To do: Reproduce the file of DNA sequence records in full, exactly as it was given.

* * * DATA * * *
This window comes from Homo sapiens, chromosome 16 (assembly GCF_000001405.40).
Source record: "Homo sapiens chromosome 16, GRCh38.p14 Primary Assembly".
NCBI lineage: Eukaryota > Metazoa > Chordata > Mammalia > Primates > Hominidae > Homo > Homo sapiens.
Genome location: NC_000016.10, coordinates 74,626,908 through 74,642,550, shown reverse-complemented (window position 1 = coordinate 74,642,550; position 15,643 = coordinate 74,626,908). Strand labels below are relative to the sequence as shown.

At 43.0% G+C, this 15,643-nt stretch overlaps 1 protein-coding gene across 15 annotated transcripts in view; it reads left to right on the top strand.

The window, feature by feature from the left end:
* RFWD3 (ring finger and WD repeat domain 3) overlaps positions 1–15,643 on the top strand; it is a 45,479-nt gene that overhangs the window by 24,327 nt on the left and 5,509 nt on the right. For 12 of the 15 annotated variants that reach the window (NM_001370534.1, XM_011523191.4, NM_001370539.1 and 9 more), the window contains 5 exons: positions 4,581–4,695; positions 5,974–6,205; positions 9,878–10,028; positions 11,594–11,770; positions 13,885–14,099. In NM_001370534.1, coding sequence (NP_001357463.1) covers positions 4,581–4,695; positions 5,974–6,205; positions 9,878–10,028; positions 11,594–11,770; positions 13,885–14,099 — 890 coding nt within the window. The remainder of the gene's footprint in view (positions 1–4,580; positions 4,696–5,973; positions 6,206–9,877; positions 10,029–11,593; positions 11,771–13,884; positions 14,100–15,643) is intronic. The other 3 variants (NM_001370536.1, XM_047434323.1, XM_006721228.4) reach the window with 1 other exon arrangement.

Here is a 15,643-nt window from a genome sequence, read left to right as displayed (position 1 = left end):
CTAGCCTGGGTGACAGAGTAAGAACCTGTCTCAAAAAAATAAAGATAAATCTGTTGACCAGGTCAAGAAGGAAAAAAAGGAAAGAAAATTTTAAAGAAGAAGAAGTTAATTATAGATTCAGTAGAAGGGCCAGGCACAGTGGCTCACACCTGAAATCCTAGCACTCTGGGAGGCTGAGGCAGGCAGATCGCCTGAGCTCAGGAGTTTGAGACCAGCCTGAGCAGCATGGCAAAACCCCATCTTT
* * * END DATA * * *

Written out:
This window comes from Homo sapiens, chromosome 16 (assembly GCF_000001405.40).
Source record: "Homo sapiens chromosome 16, GRCh38.p14 Primary Assembly".
NCBI lineage: Eukaryota > Metazoa > Chordata > Mammalia > Primates > Hominidae > Homo > Homo sapiens.
Genome location: NC_000016.10, coordinates 74,626,908 through 74,642,550, shown reverse-complemented (window position 1 = coordinate 74,642,550; position 15,643 = coordinate 74,626,908). Strand labels below are relative to the sequence as shown.

At 43.0% G+C, this 15,643-nt stretch overlaps 1 protein-coding gene across 15 annotated transcripts in view; it reads left to right on the top strand.

The window, feature by feature from the left end:
* RFWD3 (ring finger and WD repeat domain 3) overlaps positions 1–15,643 on the top strand; it is a 45,479-nt gene that overhangs the window by 24,327 nt on the left and 5,509 nt on the right. For 12 of the 15 annotated variants that reach the window (NM_001370534.1, XM_011523191.4, NM_001370539.1 and 9 more), the window contains 5 exons: positions 4,581–4,695; positions 5,974–6,205; positions 9,878–10,028; positions 11,594–11,770; positions 13,885–14,099. In NM_001370534.1, coding sequence (NP_001357463.1) covers positions 4,581–4,695; positions 5,974–6,205; positions 9,878–10,028; positions 11,594–11,770; positions 13,885–14,099 — 890 coding nt within the window. The remainder of the gene's footprint in view (positions 1–4,580; positions 4,696–5,973; positions 6,206–9,877; positions 10,029–11,593; positions 11,771–13,884; positions 14,100–15,643) is intronic. The other 3 variants (NM_001370536.1, XM_047434323.1, XM_006721228.4) reach the window with 1 other exon arrangement.

Here is a 15,643-nt window from a genome sequence, read left to right as displayed (position 1 = left end):
CTAGCCTGGGTGACAGAGTAAGAACCTGTCTCAAAAAAATAAAGATAAATCTGTTGACCAGGTCAAGAAGGAAAAAAAGGAAAGAAAATTTTAAAGAAGAAGAAGTTAATTATAGATTCAGTAGAAGGGCCAGGCACAGTGGCTCACACCTGAAATCCTAGCACTCTGGGAGGCTGAGGCAGGCAGATCGCCTGAGCTCAGGAGTTTGAGACCAGCCTGAGCAGCATGGCAAAACCCCATCTTT